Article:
April 20, 2022
Make your site picture perfect
This is the title of an article on the web.dev blog I came across. It is written by Patrick Kettner. The fact that this article is published on web.dev angers/annoys me. Let me explain why.
After Patricks false suggestion (the ‘image conversion correlation’) he promotes six image resize CDN’s. However, when you are using Wordpress you will never need this (or any other service mentioned in his article). Your server is very good in resizing images, using GD or ImageMagick. You might want to tweak some settings, but you should be able to get a perfect Google Lighthouse Score with any Wordpress install. When you are using other software that is unable to resize images you should resize your images manually or you should reconsider your technology choices.
Image resize CDN’s are generally a bad idea. The idea is that they speed up your page loads, but this is often not the case. First of all, loading images from another server (CDN) will result in an extra DNS lookup, which might prove counter-effective in non-synthetic situations (slowing down your first page load). Secondly, an image resize proxy (or any other service with caching) only works for high-traffic websites. Using it for a low-traffic website is also counter-effective, as your images will frequently fall out of cache, resulting in slow cache misses. Thirdly, it will seriously increase your cost. I found out that EVEN a free service (like images.weserv.nl) adds cost through complexity. Finally, loading images from a third-party (strictly) requires approval from your European visitors, as you are leaking visitor data.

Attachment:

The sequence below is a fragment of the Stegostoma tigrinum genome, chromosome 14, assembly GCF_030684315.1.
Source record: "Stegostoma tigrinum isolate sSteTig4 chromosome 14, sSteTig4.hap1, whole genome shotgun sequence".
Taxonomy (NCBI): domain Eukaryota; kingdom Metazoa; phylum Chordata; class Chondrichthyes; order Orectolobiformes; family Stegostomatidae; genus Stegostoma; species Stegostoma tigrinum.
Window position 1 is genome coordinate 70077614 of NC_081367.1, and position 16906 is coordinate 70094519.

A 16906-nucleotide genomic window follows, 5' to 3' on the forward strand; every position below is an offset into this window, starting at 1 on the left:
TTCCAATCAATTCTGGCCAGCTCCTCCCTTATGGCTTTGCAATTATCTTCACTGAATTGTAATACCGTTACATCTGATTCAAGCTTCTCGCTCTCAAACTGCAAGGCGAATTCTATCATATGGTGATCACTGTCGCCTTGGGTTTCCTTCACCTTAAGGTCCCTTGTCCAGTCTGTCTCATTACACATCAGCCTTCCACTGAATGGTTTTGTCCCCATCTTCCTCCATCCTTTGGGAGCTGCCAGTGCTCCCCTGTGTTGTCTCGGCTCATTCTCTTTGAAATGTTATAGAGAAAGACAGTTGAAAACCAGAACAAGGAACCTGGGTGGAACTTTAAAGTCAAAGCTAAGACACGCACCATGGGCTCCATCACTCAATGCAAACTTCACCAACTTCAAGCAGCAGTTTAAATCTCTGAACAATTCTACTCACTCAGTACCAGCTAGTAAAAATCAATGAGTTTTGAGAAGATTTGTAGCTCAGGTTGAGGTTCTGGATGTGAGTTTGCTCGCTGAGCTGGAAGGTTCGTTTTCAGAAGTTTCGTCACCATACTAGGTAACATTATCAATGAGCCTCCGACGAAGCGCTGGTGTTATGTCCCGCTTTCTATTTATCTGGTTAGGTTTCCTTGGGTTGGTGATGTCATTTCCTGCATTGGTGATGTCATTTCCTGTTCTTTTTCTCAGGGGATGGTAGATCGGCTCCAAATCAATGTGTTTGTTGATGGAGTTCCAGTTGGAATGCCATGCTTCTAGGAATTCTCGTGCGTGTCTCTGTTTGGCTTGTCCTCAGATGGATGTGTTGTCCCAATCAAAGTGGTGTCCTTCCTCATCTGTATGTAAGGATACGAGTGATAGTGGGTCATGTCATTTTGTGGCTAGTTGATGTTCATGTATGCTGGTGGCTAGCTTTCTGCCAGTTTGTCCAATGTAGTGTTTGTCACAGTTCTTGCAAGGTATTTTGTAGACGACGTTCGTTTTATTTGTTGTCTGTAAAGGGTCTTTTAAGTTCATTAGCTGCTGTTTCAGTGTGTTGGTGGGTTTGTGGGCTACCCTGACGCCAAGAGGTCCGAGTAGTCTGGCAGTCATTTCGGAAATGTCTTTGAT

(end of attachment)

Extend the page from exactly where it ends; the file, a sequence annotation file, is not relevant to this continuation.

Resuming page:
You may think that I am a Wordpress fanboy, but I am not, far from it actually. I have learned the hard way that is counter-effective to use an image resize CDN. I currently use Hugo, an SSG also capable of resizing images during the build process, but my personal technology choices are not the reason I wrote this article. I wrote this article because I wanted you to know that you should not believe everything you read, especially not on web.dev.
() Joost van der Schee